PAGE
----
I would leave the upper cabinet but take the door off. The cabinet is out of scale but I think without the door it wouldn't look quite so off. I like the idea of painting the side that is wood. Or if you are handy I would do as Sunny suggested and take that tiny cabinet down and do the open shelving with larger shelves. You can find corner shelves at most home improvement stores but measure what you have now or you might end with the same size shelves.
~*Never trade the thrills of living for the security of existence*~
Jan 24, 2013, 09:35 AM
Can you buy an upper corner cabinet to match the rest of the kitchen?
Jan 24, 2013, 09:47 AM
Originally posted by *~Bella~*: Take the upper cabinet down and use it somewhere else. It's a cute little cabinet and would be a shame to scrap it. It seems out of scale for the cabinet below as well as appearing to be a different type of wood than the side of the cabinet is is attached to as its color and grain pattern are more distinct. If you do the open shelving as has been suggested, make them wider than the little cabinet that's there. This little corner could also benefit by the installation of an outlet if it's not too much trouble.
And I would NOT paint that wood that is on the end panel for the fridge! That is part of the kitchen cabinetry and without seeing all the room and adjacent room in one photo I am sure that is not going to balance out the space. Not a good resale idea nor would it look right with the rest of the kitchen (those side panels are expensive to add to a kitchen... )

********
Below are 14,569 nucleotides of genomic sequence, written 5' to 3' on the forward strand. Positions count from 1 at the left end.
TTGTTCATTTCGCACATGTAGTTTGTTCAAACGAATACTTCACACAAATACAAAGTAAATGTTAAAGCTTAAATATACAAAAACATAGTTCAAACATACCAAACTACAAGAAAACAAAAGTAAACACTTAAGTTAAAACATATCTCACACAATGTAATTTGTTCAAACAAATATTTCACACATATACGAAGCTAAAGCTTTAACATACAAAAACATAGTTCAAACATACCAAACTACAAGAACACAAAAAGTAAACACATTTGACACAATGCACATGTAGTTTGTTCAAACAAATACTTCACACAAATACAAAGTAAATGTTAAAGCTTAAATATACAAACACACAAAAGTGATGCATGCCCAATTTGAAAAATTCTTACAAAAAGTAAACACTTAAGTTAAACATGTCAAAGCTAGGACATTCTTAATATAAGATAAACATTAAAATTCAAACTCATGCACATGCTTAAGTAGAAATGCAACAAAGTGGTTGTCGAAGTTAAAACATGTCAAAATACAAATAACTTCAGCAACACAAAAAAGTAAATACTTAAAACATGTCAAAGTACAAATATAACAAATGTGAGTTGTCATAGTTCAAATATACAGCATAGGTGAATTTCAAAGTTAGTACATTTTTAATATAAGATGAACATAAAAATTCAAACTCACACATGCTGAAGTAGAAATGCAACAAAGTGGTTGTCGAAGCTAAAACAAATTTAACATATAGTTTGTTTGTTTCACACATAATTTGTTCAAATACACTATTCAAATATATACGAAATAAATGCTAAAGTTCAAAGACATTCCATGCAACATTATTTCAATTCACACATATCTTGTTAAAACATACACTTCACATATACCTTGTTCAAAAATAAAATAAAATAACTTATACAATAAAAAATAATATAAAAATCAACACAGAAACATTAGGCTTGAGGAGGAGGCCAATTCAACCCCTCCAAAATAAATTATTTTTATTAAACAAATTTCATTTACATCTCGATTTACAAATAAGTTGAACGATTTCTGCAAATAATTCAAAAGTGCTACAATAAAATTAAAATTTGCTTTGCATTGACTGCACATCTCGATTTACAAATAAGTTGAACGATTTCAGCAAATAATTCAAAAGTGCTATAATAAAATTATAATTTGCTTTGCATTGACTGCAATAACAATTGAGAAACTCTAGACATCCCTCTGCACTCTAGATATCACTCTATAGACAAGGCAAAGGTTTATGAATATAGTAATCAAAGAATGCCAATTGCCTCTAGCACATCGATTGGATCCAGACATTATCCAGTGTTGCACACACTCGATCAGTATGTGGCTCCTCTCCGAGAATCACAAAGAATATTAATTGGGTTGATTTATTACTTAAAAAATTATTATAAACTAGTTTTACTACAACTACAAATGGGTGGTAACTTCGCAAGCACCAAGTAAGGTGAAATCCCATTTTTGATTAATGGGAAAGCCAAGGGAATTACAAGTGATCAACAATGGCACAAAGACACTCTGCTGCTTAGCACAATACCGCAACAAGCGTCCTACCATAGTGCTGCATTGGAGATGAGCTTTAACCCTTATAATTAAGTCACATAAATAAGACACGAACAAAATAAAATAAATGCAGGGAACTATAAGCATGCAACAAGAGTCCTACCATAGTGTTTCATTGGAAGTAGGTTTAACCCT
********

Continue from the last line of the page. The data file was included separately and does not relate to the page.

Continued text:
Open shelving with a backer board sounds like the best solution for your space (and larger like Bella mentioned).
Jan 24, 2013, 03:05 PM
Here's another idea since the backing colors make you think of a jester's costume!
What if you paint the upper cabinet itself a lovely green - perhaps not the exact tone on the wall, but one shade darker since colors that work on walls look so much lighter on furniture. If you love the look of a print backing, line the inside with a contrasting print, OR, use another accent color that is now in your space next to the sage-y green. Robins egg blue would be wonderful, pale yellow would be wonderful, even crisp white to match appliances and tops could work. (Not seeing your colors and accents, I don't want to prescribe - just think about using a lighter contrast for the inside back too - that will hide the 'jester's costume' line.)